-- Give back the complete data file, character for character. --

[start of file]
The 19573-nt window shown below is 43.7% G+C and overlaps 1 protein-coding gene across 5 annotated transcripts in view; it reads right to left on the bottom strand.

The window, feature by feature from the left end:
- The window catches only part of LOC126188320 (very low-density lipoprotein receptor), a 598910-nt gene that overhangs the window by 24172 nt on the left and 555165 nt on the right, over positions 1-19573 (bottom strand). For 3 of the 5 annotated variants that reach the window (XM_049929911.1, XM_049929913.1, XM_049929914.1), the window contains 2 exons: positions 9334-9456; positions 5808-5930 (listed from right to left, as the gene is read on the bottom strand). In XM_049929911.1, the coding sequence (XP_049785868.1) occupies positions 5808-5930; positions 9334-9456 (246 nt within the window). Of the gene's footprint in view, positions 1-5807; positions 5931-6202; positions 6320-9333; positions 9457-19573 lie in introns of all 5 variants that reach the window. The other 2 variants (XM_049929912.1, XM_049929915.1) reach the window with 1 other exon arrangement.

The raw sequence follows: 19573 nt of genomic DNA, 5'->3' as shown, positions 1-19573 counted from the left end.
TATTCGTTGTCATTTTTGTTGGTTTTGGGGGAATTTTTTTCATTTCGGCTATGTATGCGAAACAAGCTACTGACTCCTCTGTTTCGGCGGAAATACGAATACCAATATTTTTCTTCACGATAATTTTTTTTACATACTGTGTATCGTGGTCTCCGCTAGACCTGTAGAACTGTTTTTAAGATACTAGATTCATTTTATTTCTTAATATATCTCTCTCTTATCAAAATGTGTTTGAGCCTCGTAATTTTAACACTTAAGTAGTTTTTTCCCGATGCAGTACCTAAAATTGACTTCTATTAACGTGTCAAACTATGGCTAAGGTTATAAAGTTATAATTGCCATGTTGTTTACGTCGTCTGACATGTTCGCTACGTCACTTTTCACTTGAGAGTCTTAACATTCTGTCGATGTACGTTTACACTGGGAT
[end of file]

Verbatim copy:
The 19573-nt window shown below is 43.7% G+C and overlaps 1 protein-coding gene across 5 annotated transcripts in view; it reads right to left on the bottom strand.

The window, feature by feature from the left end:
- The window catches only part of LOC126188320 (very low-density lipoprotein receptor), a 598910-nt gene that overhangs the window by 24172 nt on the left and 555165 nt on the right, over positions 1-19573 (bottom strand). For 3 of the 5 annotated variants that reach the window (XM_049929911.1, XM_049929913.1, XM_049929914.1), the window contains 2 exons: positions 9334-9456; positions 5808-5930 (listed from right to left, as the gene is read on the bottom strand). In XM_049929911.1, the coding sequence (XP_049785868.1) occupies positions 5808-5930; positions 9334-9456 (246 nt within the window). Of the gene's footprint in view, positions 1-5807; positions 5931-6202; positions 6320-9333; positions 9457-19573 lie in introns of all 5 variants that reach the window. The other 2 variants (XM_049929912.1, XM_049929915.1) reach the window with 1 other exon arrangement.

The raw sequence follows: 19573 nt of genomic DNA, 5'->3' as shown, positions 1-19573 counted from the left end.
TATTCGTTGTCATTTTTGTTGGTTTTGGGGGAATTTTTTTCATTTCGGCTATGTATGCGAAACAAGCTACTGACTCCTCTGTTTCGGCGGAAATACGAATACCAATATTTTTCTTCACGATAATTTTTTTTACATACTGTGTATCGTGGTCTCCGCTAGACCTGTAGAACTGTTTTTAAGATACTAGATTCATTTTATTTCTTAATATATCTCTCTCTTATCAAAATGTGTTTGAGCCTCGTAATTTTAACACTTAAGTAGTTTTTTCCCGATGCAGTACCTAAAATTGACTTCTATTAACGTGTCAAACTATGGCTAAGGTTATAAAGTTATAATTGCCATGTTGTTTACGTCGTCTGACATGTTCGCTACGTCACTTTTCACTTGAGAGTCTTAACATTCTGTCGATGTACGTTTACACTGGGAT